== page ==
[mythtv-users] HDTV - PVR: Does it work?

Brandon Beattie bbeattie-maillist at linkexplorer.com
Tue Jan 20 23:37:13 EST 2004

On Tue, Jan 20, 2004 at 03:51:05PM -0800, Ian Neubert wrote:
> Andrew Dodd [atd7 at cornell.edu] wrote:
> >You'll need a better video card and possibly a faster Athlon to think about
> >using the pcHDTV...  Software decoding of HDTV (even with motion
> compensation
> >and IDCT acceleration by the vid card) pushes modern CPUs to their limits.
> Yikes. Lol. I do have another box that I could use for a frontend, a P4 3
> GHz w/1 gig of ram and an ATI 9800XT. Am I right in thinking that my
> lower-ish(!) end Althon 2400+ could handle the stream captures of the
> pcHDTV? Then the question is can a 100 meg switched network handle streaming
> of an HDTV stream and also will my faster box be able to decode it?

Easily.  I was going to rig a p3 450 to do all my backend work but there
was an incompatibility with that motherboard pci version and the card.
(It was a very old p3 system).  Saving a stream requires little/nothing.
The 2400 would be perfect though if you plan on transcoding the mpeg2 to
mpeg4 and removing commercials.  It will take about 1.5x as long to
transcode, depending on what quality you set transcoding to (Which is
still in the works).  I think the amd system is just fine for a backend
system, and that is what mine does now.

1080i is the highest bandwidth HDTV stream at 19.6Mb/s.  A full ATSC
stream can be up to 45Mb/s but this is only if you save all the
subchannels(Which would have to be maxed out)  Most atsc streams are
14-25Mb/s that I see on my 11 HD stations.  The HDTV streams come
through as transport streams (MPEG2-TS) which contain redundant
information for i frames in the mpeg codec just incase some data is lost
in transmission.  Douglas and others have already taken a few steps to
remove this and turn the mpeg2-ts into mpeg2-ps (No redundant data such
as used for DVD's).  This cuts off some useless bandwidth once the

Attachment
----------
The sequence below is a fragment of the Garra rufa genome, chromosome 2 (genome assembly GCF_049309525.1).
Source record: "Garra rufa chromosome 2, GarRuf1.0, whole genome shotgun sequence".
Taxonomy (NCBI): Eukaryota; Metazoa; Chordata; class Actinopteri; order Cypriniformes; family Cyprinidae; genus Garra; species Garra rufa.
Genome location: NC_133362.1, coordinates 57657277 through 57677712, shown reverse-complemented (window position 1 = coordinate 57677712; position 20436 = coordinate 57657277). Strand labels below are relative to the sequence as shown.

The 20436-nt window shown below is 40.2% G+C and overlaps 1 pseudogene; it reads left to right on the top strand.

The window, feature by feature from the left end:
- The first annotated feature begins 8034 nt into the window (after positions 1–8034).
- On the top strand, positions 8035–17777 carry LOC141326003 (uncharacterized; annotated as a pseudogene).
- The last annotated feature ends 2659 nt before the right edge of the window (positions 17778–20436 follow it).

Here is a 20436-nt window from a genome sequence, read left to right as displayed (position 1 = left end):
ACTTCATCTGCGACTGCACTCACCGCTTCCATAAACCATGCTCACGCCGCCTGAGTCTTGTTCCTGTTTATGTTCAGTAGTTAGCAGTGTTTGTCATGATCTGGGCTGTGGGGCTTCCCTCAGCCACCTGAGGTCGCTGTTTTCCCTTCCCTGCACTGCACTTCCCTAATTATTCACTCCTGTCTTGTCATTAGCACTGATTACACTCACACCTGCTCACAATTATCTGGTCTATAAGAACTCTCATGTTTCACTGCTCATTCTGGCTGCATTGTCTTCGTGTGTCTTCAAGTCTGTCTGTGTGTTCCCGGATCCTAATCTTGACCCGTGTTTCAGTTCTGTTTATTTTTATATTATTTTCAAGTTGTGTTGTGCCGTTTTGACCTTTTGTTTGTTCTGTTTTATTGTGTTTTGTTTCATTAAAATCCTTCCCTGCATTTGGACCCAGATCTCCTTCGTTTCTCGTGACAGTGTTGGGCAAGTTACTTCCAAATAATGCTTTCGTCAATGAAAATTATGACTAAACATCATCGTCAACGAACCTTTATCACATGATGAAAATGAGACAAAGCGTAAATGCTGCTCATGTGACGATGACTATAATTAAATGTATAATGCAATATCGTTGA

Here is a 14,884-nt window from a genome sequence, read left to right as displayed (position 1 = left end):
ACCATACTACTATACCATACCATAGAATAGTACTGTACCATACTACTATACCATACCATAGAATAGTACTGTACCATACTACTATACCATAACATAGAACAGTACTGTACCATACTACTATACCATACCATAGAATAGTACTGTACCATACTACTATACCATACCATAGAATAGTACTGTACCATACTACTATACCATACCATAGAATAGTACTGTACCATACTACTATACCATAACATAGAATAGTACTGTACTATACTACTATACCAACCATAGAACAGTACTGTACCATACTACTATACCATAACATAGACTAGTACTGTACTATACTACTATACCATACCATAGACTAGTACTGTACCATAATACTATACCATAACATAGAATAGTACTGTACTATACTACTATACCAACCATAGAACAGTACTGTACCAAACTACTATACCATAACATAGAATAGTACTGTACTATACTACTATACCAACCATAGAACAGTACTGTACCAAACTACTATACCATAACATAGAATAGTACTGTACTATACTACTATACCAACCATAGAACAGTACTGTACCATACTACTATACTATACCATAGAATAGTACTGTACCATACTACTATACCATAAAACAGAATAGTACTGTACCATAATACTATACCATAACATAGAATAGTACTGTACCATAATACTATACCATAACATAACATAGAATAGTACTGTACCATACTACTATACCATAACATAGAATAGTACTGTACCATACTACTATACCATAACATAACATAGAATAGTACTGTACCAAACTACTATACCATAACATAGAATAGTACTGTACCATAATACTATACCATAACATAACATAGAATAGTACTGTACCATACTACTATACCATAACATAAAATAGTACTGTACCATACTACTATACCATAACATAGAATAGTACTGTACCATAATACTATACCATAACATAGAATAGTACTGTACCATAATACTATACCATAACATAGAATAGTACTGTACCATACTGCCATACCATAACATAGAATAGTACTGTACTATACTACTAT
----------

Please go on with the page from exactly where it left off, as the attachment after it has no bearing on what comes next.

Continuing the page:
stream is received.  (About 10-20% with little CPU usage).  So the end
answer is you shouldn't push more than about 20-25Mb/s from the backend
to the frontend for watching a HD show.  a 100Mb/s connection is plenty.

Expect about 70% load on the p4 3.0Ghz to start with.  Turn on the
extras (commercial detection, denoise, de-interlacing) and it will go to
mid 80's.

> >I also made the mistake of buying an MDP-100...  DIE TERALOGIC DIE!!!
> Seriously, I don't get why this thing is so freakin expensive either. To its
> credit though the MDP-120 has a good HDTV tuner, I was able to get perfect
> picture & sound when it claimed 30% signal strength.

I wonder if 30% is really 30%...  So you know, it takes about 70% for a
good signal on the pcHDTV.  I'm 15 miles from most towers and run
through 150 feet of rg6, a 3-1 splitter and still get 92-95 signal
(Never using any amplifier... And it was a $20.00 radio shack Yagi UHF
antenna (Mounted outside is the key)


> >Too bad the developer of the TL880 Linux driver had to go on vacation or
> >something.  TL880 driver development has been halted until late 2005 or
> when
> >someone else takes over the driver.  :(
> >Theoretically IF the TL880 driver were finished (at least to the point of
> being
> >able to record the transport stream), it could be used just like the pcHDTV
> to
> >perform recordings and then display in software.  Or you could use the
> pcHDTV to
> >capture and the TL880 to display on a lower-end machine.
> I'm going to return this hunk of junk tomorrow, and just eat the $60
> restock-fee. :( But at least I still can. I hope someone takes up that
> project and gets some usable drivers for you!
> ..................
> ..................
> ............ian...
> ..................
> www.ianneubert.com
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